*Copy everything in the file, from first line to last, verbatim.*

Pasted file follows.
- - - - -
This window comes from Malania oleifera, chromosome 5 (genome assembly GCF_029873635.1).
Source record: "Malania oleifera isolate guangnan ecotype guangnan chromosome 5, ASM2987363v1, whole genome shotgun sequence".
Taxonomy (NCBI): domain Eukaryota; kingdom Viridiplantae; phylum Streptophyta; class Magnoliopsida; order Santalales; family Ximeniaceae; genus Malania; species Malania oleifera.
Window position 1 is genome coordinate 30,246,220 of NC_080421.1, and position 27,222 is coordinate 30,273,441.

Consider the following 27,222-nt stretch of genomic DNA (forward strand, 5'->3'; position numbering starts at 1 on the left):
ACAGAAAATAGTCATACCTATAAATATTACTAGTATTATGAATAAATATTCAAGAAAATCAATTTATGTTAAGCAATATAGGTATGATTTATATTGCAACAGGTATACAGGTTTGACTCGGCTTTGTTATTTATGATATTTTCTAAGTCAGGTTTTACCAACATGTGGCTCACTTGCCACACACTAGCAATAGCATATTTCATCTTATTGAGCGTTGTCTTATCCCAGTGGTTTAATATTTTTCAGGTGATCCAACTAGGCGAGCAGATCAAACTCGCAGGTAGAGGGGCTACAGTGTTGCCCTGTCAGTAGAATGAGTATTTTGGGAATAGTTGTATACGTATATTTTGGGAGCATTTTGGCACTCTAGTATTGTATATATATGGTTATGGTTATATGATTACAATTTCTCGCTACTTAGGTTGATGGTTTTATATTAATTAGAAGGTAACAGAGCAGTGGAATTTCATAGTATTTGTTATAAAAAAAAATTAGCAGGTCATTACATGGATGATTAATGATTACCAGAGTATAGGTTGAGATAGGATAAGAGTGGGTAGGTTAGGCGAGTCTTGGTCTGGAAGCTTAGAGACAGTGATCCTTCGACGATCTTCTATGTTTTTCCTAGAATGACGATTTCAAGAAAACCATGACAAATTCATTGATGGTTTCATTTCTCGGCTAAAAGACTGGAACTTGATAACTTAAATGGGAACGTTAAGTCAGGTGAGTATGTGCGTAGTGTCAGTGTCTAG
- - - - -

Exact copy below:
This window comes from Malania oleifera, chromosome 5 (genome assembly GCF_029873635.1).
Source record: "Malania oleifera isolate guangnan ecotype guangnan chromosome 5, ASM2987363v1, whole genome shotgun sequence".
Taxonomy (NCBI): domain Eukaryota; kingdom Viridiplantae; phylum Streptophyta; class Magnoliopsida; order Santalales; family Ximeniaceae; genus Malania; species Malania oleifera.
Window position 1 is genome coordinate 30,246,220 of NC_080421.1, and position 27,222 is coordinate 30,273,441.

Consider the following 27,222-nt stretch of genomic DNA (forward strand, 5'->3'; position numbering starts at 1 on the left):
ACAGAAAATAGTCATACCTATAAATATTACTAGTATTATGAATAAATATTCAAGAAAATCAATTTATGTTAAGCAATATAGGTATGATTTATATTGCAACAGGTATACAGGTTTGACTCGGCTTTGTTATTTATGATATTTTCTAAGTCAGGTTTTACCAACATGTGGCTCACTTGCCACACACTAGCAATAGCATATTTCATCTTATTGAGCGTTGTCTTATCCCAGTGGTTTAATATTTTTCAGGTGATCCAACTAGGCGAGCAGATCAAACTCGCAGGTAGAGGGGCTACAGTGTTGCCCTGTCAGTAGAATGAGTATTTTGGGAATAGTTGTATACGTATATTTTGGGAGCATTTTGGCACTCTAGTATTGTATATATATGGTTATGGTTATATGATTACAATTTCTCGCTACTTAGGTTGATGGTTTTATATTAATTAGAAGGTAACAGAGCAGTGGAATTTCATAGTATTTGTTATAAAAAAAAATTAGCAGGTCATTACATGGATGATTAATGATTACCAGAGTATAGGTTGAGATAGGATAAGAGTGGGTAGGTTAGGCGAGTCTTGGTCTGGAAGCTTAGAGACAGTGATCCTTCGACGATCTTCTATGTTTTTCCTAGAATGACGATTTCAAGAAAACCATGACAAATTCATTGATGGTTTCATTTCTCGGCTAAAAGACTGGAACTTGATAACTTAAATGGGAACGTTAAGTCAGGTGAGTATGTGCGTAGTGTCAGTGTCTAG